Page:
According to Isaacson, Leonardo wanted to portray not only moti corporali, the motions of the body, but also how they related to what he called atti e moti mentali – the attitudes and motions of the mind. And he was a master at connecting the two. As examples, Isaacson cites The Last Supper and the Mona Lisa.

Leonardo was hugely influenced by Leon Battista Alberti’s book, On Painting. In the book, Alberti observed, “Movements of the soul are made known by movements of the body.”

Within that spirit, Leonardo jotted-down the following in his notebook…

The good painter has to paint two principal things, man and the intention of his mind. The first is easy and the second is difficult, because the latter has to be represented through gestures and movements of the limbs.

The movement which is depicted must be appropriate to the mental state of the figure. The motions and postures of figures should display the true mental state of the originator of these motions, in such a way they can mean nothing else. Movements should announce the motions of the mind.

How do you treat depressionIsaacson tells us that Leonardo’s mission in portraying the outward manifestations of inner emotions not only ended-up driving his art, but his anatomical studies, as well. For instance, when Leonardo dissected a brain he would try to figure-out the precise location where the connections were made between sensory perceptions, emotions, and motions.

It’s believed that by the end of his career, Leonardo’s pursuit of how the brain and nerves turned emotions into motions became near obsessive. Isaacson wrote, “It was enough to make the Mona Lisa smile.”

So one has to wonder. Was Leonardo’s fascination with emotion just another curiosity, or was it a natural manifestation of his depressive struggles?

The signs are definitely there. Isaacson cites Leonardo’s inability to finish two pieces: the Adoration of the Magi and Saint Jerome in the Wilderness. Perhaps they were left unfinished because of Leonardo’s melancholy or depression. Heck, maybe his inability to complete the paintings contributed to same.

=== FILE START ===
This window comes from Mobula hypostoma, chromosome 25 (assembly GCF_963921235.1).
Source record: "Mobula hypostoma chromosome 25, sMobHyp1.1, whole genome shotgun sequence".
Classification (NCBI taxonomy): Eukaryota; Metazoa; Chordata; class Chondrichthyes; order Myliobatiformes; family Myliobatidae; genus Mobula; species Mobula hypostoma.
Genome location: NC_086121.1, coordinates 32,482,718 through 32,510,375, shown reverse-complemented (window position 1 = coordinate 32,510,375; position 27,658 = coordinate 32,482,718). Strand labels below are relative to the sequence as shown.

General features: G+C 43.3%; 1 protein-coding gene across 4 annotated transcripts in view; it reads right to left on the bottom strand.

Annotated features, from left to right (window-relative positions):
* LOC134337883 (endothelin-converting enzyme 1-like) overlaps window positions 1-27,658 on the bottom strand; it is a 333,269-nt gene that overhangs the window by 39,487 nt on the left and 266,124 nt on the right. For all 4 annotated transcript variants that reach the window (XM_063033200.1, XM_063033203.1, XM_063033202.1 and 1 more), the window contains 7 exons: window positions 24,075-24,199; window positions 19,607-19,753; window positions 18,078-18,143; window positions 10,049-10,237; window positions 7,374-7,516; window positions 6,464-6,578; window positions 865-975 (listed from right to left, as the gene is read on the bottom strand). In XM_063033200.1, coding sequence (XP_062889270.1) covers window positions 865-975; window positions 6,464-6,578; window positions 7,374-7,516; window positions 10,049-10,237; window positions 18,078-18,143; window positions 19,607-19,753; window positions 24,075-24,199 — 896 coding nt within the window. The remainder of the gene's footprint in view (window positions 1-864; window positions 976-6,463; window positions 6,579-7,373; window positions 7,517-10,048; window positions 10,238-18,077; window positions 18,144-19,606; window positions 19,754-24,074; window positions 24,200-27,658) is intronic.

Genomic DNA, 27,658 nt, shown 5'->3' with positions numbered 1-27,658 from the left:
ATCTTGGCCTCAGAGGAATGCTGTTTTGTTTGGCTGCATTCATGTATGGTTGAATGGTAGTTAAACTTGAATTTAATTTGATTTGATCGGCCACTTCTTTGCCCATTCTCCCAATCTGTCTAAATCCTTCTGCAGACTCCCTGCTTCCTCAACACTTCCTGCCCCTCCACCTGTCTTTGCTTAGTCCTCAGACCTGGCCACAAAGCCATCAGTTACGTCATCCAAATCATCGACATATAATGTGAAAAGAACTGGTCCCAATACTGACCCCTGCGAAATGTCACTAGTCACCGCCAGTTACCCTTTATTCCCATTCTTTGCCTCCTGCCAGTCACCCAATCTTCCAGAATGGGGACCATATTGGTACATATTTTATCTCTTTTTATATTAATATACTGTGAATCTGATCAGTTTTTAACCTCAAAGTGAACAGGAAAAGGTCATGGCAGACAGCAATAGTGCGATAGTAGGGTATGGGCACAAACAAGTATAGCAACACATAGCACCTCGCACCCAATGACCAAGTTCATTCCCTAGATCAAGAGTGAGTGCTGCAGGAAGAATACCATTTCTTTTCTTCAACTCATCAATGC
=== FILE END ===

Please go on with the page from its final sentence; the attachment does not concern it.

But there’s more. Isaacson reveals that Leonardo’s notebooks from around 1480 are filled with expressions of gloom and anguish. On a page that includes a drawing of a water clock and sundial Leonardo writes…

We do not lack devices for measuring these miserable days of ours, in which it should be our pleasure that they be not frittered away without leaving behind any memory of ourselves in the mind of men.

Leonardo began scribbling this phrase over and over again in his idle time…

Tell me if anything was ever done…Tell me…Tell me.

And at one point he went so far as to write…

While I thought that I was learning how to live, I have been learning how to die.

Around the same time a friend wrote a very personal poem for Leonardo. In its introduction the friend wrote, “Leonardo, why so troubled?”

Finally, Leonardo entered this quote from someone named Johannes into his notebook: “There is no perfect gift without great suffering. Our glories and our triumphs pass away.”

That’ll Do It

The emotion and motion connection – mind and body interplay. I really wonder if we understand it, much less its power. I also wonder if we understand how to put it to work as we wrestle with our mood or anxiety discomfort.

Seems Leonardo at least tried…

The Last Supper and Leonardo images: leonardodavinci.net. Brain drawing image: pinterest.com/labointeverte